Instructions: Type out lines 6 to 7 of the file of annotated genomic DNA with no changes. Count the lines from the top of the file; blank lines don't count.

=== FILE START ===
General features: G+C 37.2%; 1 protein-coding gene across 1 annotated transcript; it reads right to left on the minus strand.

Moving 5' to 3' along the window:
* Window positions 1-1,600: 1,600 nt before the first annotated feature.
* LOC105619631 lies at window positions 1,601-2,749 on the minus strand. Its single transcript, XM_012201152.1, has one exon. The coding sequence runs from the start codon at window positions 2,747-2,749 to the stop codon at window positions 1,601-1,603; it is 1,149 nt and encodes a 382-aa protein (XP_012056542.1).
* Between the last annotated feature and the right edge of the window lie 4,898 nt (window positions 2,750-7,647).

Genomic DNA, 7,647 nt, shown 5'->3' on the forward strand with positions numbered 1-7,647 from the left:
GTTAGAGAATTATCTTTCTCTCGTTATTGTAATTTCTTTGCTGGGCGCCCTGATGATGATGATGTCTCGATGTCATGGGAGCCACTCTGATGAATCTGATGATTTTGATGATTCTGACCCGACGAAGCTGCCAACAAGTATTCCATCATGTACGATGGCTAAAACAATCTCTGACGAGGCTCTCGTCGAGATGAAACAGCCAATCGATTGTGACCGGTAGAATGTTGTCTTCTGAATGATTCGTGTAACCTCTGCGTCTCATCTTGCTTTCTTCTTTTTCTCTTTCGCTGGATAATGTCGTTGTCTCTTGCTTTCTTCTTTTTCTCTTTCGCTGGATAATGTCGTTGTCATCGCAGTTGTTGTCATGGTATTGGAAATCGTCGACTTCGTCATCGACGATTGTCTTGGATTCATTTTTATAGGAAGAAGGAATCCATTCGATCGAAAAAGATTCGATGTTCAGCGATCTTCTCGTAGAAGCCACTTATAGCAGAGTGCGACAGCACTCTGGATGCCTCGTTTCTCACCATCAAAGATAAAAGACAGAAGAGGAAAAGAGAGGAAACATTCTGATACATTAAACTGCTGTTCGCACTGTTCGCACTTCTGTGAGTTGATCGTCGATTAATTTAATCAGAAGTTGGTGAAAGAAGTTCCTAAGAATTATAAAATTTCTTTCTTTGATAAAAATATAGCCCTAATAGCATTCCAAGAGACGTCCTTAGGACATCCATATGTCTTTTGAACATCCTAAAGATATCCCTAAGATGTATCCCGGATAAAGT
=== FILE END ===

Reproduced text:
Genomic DNA, 7,647 nt, shown 5'->3' on the forward strand with positions numbered 1-7,647 from the left:
GTTAGAGAATTATCTTTCTCTCGTTATTGTAATTTCTTTGCTGGGCGCCCTGATGATGATGATGTCTCGATGTCATGGGAGCCACTCTGATGAATCTGATGATTTTGATGATTCTGACCCGACGAAGCTGCCAACAAGTATTCCATCATGTACGATGGCTAAAACAATCTCTGACGAGGCTCTCGTCGAGATGAAACAGCCAATCGATTGTGACCGGTAGAATGTTGTCTTCTGAATGATTCGTGTAACCTCTGCGTCTCATCTTGCTTTCTTCTTTTTCTCTTTCGCTGGATAATGTCGTTGTCTCTTGCTTTCTTCTTTTTCTCTTTCGCTGGATAATGTCGTTGTCATCGCAGTTGTTGTCATGGTATTGGAAATCGTCGACTTCGTCATCGACGATTGTCTTGGATTCATTTTTATAGGAAGAAGGAATCCATTCGATCGAAAAAGATTCGATGTTCAGCGATCTTCTCGTAGAAGCCACTTATAGCAGAGTGCGACAGCACTCTGGATGCCTCGTTTCTCACCATCAAAGATAAAAGACAGAAGAGGAAAAGAGAGGAAACATTCTGATACATTAAACTGCTGTTCGCACTGTTCGCACTTCTGTGAGTTGATCGTCGATTAATTTAATCAGAAGTTGGTGAAAGAAGTTCCTAAGAATTATAAAATTTCTTTCTTTGATAAAAATATAGCCCTAATAGCATTCCAAGAGACGTCCTTAGGACATCCATATGTCTTTTGAACATCCTAAAGATATCCCTAAGATGTATCCCGGATAAAGT